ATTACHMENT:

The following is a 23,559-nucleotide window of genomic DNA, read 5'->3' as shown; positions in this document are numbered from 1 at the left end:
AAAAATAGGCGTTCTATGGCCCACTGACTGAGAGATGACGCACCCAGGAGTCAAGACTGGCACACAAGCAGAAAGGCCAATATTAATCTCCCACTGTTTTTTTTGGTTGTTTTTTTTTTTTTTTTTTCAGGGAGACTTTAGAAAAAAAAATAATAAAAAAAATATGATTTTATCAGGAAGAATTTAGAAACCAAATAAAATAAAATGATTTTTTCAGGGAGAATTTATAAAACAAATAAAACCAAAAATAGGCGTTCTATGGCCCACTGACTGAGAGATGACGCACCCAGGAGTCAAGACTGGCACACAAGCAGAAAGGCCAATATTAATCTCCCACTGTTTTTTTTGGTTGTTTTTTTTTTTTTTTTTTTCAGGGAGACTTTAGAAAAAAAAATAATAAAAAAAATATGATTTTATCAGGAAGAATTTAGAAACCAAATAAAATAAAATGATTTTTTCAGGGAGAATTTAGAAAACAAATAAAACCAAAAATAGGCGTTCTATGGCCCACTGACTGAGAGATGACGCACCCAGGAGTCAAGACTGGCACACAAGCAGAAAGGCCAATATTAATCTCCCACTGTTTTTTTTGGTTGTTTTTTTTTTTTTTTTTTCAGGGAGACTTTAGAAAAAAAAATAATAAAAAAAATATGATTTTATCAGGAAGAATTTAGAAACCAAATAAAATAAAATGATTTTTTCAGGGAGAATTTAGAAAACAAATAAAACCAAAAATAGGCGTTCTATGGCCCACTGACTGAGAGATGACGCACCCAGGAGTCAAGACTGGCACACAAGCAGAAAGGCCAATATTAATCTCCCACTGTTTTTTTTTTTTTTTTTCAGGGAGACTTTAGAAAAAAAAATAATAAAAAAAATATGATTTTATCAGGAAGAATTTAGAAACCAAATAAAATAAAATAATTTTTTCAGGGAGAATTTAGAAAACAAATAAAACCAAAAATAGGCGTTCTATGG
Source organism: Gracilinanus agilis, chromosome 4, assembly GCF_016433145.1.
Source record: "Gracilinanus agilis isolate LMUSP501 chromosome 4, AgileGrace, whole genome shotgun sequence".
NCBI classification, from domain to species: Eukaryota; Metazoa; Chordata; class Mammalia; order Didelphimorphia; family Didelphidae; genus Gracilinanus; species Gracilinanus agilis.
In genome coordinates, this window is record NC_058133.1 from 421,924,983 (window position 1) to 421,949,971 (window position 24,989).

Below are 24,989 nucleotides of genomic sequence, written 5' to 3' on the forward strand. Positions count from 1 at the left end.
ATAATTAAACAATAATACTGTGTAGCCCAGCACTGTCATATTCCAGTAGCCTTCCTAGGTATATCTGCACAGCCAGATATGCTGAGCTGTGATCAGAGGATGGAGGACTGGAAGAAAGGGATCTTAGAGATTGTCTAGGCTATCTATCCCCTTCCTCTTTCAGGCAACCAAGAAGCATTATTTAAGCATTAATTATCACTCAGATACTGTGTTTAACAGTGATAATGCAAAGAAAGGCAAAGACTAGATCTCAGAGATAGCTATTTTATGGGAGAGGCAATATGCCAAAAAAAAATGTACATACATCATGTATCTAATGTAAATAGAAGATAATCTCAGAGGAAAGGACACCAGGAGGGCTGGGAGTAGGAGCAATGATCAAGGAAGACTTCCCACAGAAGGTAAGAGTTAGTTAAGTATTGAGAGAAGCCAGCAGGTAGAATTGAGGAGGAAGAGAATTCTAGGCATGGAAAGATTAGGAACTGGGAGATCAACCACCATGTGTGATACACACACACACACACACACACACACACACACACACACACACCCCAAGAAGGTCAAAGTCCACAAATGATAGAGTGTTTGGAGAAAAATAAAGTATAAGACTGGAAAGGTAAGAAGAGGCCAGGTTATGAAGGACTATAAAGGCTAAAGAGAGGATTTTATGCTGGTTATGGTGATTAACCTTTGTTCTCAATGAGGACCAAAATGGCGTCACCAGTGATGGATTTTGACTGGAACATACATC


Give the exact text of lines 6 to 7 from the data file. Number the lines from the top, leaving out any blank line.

In genome coordinates, this window is record NC_058133.1 from 421,924,983 (window position 1) to 421,949,971 (window position 24,989).

Below are 24,989 nucleotides of genomic sequence, written 5' to 3' on the forward strand. Positions count from 1 at the left end.